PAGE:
Jefferey Lamar Williams, better known by his stage name Young Thug, is among 28 individuals who were indicted in May for allegedly violating Georgia’s Racketeer Influenced and Corrupt Organizations (RICO) Act by engaging in gang activity that is supposedly linked to multiple murders, shootings, and home invasions over nearly a decade. Some of the defendants have pleaded guilty, while 14 others, including Young Thug, are still facing charges.
The defendants argue that their affiliation with the Atlanta rap group Young Stoner Life (YSL) is purely artistic, while the prosecutors claim that the group is a gang responsible for numerous criminal activities. As a result, the prosecutors plan to use Young Thug’s lyrics referencing crime and violence as evidence in court, a tactic that has been used in at least 500 cases documented by researchers at the University of Richmond between 2009 and 2019.
It raises the question about the role of music in politics and the boundaries it has with freedom of expression. However, over the last year, there has been a growing push to end the use of lyrics as evidence, and in September of last year, California became the first state to restrict the use of rap lyrics as evidence in state court through the Decriminalizing Artistic Expression Act signed by Governor Gavin Newsom. Unfortunately, support in other states remains reluctant.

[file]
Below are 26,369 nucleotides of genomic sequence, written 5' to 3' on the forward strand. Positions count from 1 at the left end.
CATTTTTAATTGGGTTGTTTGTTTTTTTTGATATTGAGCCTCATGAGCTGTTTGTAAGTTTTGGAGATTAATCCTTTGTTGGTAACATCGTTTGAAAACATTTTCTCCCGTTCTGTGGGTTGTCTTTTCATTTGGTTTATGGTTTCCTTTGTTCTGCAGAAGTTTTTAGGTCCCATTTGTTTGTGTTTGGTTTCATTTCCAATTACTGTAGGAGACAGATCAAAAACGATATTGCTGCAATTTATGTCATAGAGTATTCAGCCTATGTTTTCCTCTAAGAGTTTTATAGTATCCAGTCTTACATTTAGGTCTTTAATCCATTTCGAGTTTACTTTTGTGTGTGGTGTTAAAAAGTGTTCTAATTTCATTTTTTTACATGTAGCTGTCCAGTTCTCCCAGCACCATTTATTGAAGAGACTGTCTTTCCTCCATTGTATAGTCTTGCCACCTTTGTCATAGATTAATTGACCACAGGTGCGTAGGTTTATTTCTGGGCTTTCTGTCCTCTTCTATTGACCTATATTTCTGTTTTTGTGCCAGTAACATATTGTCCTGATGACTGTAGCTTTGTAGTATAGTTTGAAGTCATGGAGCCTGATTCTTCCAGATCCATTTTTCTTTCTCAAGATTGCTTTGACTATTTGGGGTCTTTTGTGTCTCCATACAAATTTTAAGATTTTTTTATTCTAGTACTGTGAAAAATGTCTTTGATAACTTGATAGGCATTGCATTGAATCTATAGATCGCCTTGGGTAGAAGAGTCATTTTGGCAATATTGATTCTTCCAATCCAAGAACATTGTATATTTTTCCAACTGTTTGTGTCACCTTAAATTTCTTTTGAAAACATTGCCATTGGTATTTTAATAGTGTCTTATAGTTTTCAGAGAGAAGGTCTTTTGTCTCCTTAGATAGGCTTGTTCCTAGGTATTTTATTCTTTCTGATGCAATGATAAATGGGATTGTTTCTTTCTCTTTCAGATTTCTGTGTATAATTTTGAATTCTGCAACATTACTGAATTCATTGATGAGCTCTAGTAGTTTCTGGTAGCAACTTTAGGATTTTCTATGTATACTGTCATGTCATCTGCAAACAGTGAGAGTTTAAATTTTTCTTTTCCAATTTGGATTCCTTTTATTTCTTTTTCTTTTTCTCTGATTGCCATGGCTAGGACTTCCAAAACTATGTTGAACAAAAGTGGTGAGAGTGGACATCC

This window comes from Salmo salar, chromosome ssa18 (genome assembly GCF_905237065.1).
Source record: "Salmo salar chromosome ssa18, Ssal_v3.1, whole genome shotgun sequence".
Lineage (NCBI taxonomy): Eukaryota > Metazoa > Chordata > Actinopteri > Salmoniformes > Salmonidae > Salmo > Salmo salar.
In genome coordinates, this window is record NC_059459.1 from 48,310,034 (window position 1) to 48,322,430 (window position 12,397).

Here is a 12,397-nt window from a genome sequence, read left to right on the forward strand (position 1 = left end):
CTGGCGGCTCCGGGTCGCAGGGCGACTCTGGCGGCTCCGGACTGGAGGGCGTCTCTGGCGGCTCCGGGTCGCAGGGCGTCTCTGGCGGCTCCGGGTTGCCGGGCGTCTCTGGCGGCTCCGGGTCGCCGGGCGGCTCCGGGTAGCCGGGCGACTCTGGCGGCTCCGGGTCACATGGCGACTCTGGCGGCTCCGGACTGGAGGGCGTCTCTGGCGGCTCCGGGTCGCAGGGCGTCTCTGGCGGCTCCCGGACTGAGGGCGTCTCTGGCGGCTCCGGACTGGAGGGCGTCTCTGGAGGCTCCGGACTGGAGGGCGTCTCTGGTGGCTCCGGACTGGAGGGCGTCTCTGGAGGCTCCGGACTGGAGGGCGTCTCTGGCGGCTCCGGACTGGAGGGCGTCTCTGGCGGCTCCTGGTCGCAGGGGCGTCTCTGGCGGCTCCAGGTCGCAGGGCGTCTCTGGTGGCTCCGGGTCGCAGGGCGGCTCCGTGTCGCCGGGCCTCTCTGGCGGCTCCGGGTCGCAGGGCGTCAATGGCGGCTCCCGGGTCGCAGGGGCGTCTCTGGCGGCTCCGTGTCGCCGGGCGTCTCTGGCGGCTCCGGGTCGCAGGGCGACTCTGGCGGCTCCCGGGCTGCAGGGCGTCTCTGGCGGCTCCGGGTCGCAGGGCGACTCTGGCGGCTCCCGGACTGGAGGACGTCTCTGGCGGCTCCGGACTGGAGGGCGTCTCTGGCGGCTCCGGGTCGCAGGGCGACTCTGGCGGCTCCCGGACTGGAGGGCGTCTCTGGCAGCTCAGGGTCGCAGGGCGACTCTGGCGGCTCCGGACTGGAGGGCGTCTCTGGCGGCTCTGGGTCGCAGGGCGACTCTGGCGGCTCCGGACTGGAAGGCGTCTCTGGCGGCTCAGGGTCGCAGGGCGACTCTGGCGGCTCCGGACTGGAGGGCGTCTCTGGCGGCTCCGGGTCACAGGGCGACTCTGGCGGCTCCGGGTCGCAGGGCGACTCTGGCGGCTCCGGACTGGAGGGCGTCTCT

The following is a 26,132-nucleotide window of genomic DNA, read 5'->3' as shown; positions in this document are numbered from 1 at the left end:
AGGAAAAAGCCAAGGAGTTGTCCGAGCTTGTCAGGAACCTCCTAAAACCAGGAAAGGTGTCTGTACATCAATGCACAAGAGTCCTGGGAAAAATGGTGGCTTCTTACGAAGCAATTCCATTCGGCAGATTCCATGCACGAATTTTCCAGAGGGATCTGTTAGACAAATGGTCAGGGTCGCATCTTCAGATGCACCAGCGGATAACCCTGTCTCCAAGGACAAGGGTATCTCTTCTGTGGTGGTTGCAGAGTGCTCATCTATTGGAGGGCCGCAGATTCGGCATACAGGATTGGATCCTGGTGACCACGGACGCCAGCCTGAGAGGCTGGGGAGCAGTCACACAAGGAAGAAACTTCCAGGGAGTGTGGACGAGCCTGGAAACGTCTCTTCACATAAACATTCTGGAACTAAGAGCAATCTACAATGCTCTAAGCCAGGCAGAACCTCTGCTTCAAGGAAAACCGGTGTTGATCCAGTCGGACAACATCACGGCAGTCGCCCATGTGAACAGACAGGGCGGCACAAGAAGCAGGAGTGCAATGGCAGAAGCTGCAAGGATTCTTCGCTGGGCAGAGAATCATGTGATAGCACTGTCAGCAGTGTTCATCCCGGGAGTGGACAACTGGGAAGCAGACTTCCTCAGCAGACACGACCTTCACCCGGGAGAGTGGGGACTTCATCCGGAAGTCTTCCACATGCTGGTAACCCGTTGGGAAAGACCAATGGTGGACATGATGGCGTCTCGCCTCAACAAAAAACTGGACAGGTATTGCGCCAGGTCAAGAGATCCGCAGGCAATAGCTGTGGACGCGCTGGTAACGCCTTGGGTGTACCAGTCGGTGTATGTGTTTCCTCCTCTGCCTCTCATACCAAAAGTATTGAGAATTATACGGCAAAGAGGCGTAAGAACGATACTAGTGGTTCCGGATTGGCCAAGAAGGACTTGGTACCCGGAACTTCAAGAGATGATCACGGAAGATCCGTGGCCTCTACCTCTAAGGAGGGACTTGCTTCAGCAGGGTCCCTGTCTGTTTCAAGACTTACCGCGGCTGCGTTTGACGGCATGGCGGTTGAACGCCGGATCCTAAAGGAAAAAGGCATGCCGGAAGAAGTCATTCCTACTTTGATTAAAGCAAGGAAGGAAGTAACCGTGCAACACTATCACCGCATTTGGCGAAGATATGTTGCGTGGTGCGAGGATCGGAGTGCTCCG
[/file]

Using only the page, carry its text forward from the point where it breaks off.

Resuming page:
It is interesting to note that there seems to be a correlation between rap music specifically and the lyrics chosen to be analyzed in the courtroom. Many genres, including country music, explore the darker aspects of human existence, but such expressions are not seen as an admission of guilt. It’s no surprise that the criminal justice system shows significant bias against young individuals from black and brown communities, both of whom have deep connections with rap and hip hop culture. The way hip-hop expresses certain language is often misinterpreted and there is always the possibility that it is due to intentional misconstruing and prejudices within the system.